Re: Excess Water Pressure
Posted by Deb on January 01, 2004 at 01:15:07:
In response to Re: Excess Water Pressure
: I recently experienced a ruptured line in the bathroom with subsequent buckling of the chipboard subfloor. A couple of weeks later the T & P valve of the water heater started squiring out about a half gallon of water in the early AM. I bought a pressue gauge which peaked at about 175 PSI at 5:00AM. I put in a new pressure reducing valve. Now, my pressure seems to be peaking at about 65PSI usually staying around 55PSI. I also found my WATTS pressure gauge I just bought was off about 15PSI so the pressure was probably peaking around 150 PSI earlier. The water company says we sometimes have up to 230 PSI in the line in my yard although I have no way to measure it before it goes through the PRV.

: Would it be a good idea to put in a second pressure reducer? As the other failed after less than four years, a WATTS N250B, I am concerned the new one may fail suddenly, especilly if I am out of town and I will experience another flood. The new WATTS I installed is also a N250B which is supposed to handle pressure up to 250PSI. The WATTS website indicates two PRVs are appropriate to use with high pressure. I also have not attempted to adjust the new PRV as some folks have said it is better to not change the factory setting although the factory directions seem to indicate it is fine. Can I benefit from two PRVs and is it alrlight to monkey with the settings? Should I also leave in my expansion tank? Thanks.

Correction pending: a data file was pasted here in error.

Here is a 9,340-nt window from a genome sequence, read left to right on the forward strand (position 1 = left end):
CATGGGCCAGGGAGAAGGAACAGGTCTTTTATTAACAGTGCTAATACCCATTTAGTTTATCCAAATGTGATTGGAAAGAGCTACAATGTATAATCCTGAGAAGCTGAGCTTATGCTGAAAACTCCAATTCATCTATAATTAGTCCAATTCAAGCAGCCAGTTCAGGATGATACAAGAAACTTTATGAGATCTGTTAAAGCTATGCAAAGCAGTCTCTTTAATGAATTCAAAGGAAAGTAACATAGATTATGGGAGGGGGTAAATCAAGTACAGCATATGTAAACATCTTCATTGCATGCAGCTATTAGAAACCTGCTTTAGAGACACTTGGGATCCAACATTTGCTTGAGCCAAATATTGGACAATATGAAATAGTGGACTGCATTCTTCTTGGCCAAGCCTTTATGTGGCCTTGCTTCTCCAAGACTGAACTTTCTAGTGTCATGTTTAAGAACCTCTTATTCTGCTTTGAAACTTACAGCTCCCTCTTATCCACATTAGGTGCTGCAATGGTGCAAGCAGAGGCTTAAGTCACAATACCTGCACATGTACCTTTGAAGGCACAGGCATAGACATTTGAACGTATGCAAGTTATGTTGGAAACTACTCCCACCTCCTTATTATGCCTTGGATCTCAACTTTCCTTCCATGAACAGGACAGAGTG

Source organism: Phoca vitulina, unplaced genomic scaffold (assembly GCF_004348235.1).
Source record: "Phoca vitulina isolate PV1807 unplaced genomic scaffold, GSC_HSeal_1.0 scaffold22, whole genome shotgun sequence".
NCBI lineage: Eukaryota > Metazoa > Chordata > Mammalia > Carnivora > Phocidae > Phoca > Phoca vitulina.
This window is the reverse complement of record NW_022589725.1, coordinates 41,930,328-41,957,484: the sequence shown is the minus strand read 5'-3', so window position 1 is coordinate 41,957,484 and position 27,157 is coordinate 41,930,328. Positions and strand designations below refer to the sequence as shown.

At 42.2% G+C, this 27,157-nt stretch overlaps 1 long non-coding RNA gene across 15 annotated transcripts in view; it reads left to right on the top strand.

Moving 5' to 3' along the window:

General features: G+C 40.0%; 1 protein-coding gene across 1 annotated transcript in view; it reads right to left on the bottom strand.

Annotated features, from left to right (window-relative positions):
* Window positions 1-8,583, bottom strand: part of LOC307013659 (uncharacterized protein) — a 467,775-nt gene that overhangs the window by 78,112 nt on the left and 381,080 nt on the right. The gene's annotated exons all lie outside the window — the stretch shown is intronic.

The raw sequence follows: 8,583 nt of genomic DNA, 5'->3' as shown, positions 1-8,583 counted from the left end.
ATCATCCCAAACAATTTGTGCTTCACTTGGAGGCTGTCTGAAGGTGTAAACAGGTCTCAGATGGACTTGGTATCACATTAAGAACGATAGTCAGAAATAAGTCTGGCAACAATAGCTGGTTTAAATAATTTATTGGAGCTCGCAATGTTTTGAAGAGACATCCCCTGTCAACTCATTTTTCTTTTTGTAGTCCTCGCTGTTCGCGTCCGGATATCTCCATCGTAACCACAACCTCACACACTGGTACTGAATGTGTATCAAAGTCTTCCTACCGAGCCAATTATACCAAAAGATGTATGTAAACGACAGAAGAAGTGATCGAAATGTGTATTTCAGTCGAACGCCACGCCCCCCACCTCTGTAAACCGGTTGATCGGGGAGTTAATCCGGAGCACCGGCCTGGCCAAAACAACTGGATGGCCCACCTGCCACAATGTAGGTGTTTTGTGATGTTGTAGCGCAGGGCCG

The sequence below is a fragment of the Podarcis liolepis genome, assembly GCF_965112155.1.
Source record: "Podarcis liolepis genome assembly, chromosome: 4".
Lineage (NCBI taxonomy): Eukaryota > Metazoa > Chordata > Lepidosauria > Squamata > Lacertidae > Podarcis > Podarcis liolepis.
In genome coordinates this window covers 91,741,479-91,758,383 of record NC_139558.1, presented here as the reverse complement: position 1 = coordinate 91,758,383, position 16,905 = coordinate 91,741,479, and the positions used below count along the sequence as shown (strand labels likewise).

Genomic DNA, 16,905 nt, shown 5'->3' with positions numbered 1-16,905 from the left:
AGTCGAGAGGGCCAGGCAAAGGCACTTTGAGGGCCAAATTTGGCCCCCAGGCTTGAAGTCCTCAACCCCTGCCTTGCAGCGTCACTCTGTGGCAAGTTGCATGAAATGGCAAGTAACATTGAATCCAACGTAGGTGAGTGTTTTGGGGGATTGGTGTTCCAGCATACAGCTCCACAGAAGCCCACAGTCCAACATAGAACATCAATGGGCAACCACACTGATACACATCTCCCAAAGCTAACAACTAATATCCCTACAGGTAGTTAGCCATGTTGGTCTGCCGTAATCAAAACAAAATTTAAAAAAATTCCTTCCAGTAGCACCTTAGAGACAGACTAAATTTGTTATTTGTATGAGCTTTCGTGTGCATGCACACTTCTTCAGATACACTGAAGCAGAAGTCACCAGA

I live in an area with excessive pressures, too. I often put in 2 PRVs. I generally put a pressure gauge between the 2 so it is easy to check if the first has gone out. You can change the factory setting. I generally leave as preset. You absolutely need an expansion tank with these pressures.
The Pipewench

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